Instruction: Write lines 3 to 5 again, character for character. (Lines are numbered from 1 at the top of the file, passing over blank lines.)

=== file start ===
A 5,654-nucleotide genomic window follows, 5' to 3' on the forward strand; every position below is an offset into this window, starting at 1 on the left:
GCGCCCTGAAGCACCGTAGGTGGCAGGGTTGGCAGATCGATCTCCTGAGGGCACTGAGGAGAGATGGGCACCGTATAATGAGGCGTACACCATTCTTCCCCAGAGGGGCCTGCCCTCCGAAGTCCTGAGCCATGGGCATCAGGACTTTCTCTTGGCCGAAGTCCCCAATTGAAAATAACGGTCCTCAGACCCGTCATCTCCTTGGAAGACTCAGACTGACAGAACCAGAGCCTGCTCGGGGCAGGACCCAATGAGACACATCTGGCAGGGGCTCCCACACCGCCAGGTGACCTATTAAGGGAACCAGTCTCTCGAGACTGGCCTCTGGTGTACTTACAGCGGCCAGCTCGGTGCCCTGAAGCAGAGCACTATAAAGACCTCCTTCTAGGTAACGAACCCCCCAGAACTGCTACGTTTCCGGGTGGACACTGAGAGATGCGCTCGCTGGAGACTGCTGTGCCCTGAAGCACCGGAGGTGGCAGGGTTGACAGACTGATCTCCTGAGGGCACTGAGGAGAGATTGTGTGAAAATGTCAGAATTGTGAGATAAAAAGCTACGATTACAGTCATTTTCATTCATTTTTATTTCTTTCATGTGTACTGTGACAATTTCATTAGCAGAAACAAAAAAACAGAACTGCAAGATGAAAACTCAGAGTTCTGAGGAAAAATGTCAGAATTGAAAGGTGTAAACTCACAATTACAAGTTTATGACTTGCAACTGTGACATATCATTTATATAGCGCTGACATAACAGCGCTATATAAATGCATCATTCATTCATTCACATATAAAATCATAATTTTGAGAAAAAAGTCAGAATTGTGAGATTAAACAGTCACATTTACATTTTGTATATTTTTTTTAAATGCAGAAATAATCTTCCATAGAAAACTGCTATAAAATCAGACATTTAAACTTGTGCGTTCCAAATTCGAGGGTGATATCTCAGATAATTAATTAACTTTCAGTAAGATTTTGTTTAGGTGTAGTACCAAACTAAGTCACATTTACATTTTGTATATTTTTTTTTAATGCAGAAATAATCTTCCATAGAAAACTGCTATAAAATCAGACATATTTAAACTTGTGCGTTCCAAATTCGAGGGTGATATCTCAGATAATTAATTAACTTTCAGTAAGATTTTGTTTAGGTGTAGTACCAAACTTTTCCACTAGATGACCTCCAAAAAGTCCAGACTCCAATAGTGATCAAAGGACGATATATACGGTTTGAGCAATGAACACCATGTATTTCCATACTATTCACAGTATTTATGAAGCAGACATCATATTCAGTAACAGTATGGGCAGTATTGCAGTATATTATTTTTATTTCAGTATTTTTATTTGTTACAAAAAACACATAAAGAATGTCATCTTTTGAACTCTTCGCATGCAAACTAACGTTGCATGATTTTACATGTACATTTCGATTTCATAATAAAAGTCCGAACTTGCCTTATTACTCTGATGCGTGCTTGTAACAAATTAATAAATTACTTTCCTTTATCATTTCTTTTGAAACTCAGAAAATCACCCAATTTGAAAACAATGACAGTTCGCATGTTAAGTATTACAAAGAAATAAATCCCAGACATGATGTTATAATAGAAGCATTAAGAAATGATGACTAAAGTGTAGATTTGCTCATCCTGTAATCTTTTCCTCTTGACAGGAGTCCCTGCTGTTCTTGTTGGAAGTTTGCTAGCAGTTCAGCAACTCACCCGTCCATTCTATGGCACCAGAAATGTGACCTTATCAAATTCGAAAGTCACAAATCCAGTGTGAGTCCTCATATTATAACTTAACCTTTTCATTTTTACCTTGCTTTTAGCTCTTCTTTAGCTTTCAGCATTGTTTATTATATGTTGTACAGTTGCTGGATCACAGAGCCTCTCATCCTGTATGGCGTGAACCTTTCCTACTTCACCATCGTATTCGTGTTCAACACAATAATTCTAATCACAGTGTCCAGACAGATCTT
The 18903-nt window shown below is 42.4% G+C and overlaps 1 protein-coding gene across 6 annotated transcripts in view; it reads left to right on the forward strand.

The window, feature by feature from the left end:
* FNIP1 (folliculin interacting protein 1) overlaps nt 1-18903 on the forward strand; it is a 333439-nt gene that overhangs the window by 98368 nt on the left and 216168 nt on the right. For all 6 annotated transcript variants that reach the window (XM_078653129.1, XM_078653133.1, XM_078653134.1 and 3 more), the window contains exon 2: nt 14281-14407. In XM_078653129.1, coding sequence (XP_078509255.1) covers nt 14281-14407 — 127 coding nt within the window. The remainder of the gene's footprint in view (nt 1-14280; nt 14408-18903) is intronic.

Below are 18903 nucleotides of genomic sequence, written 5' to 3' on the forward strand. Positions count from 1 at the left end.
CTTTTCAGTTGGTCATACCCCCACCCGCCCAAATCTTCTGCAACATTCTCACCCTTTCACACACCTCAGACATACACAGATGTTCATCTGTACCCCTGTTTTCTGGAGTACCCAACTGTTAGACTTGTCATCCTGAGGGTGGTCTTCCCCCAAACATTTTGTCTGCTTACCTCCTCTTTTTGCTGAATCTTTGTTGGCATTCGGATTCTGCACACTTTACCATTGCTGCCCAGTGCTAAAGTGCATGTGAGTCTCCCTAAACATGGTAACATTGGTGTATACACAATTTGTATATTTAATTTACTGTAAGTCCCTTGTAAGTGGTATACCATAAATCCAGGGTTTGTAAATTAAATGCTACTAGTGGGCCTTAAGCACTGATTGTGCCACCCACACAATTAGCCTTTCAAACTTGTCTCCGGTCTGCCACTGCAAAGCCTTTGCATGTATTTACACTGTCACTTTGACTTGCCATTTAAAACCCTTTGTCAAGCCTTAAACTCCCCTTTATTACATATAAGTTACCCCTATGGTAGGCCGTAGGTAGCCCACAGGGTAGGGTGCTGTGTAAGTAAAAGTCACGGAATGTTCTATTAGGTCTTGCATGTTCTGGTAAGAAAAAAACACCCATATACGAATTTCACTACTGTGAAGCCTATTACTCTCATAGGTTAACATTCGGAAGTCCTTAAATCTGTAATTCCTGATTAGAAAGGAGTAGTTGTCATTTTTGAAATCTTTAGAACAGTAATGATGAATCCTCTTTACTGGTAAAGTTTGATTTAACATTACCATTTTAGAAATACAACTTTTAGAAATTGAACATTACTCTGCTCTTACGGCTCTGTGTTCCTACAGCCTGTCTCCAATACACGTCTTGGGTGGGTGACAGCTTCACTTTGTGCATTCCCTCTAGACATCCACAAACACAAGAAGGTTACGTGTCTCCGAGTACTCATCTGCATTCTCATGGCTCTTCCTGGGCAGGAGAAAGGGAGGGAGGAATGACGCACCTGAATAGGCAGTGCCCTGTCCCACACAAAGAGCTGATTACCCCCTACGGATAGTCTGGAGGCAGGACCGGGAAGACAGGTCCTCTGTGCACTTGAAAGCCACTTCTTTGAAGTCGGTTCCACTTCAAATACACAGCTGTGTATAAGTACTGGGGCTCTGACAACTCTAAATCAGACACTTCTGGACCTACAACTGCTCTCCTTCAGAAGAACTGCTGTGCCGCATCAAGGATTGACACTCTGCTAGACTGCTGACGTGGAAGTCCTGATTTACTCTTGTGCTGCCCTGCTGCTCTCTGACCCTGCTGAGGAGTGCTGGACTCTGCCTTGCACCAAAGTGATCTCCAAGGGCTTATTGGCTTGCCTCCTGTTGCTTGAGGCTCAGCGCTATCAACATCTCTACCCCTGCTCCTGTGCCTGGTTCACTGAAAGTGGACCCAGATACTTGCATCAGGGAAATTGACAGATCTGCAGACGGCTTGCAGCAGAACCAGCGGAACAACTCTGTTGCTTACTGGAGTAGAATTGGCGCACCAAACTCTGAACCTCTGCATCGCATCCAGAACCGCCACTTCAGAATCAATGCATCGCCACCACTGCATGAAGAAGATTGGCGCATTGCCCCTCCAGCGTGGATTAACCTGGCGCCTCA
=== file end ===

The 18903-nt window shown below is 42.4% G+C and overlaps 1 protein-coding gene across 6 annotated transcripts in view; it reads left to right on the forward strand.

The window, feature by feature from the left end:
* FNIP1 (folliculin interacting protein 1) overlaps nt 1-18903 on the forward strand; it is a 333439-nt gene that overhangs the window by 98368 nt on the left and 216168 nt on the right. For all 6 annotated transcript variants that reach the window (XM_078653129.1, XM_078653133.1, XM_078653134.1 and 3 more), the window contains exon 2: nt 14281-14407. In XM_078653129.1, coding sequence (XP_078509255.1) covers nt 14281-14407 — 127 coding nt within the window. The remainder of the gene's footprint in view (nt 1-14280; nt 14408-18903) is intronic.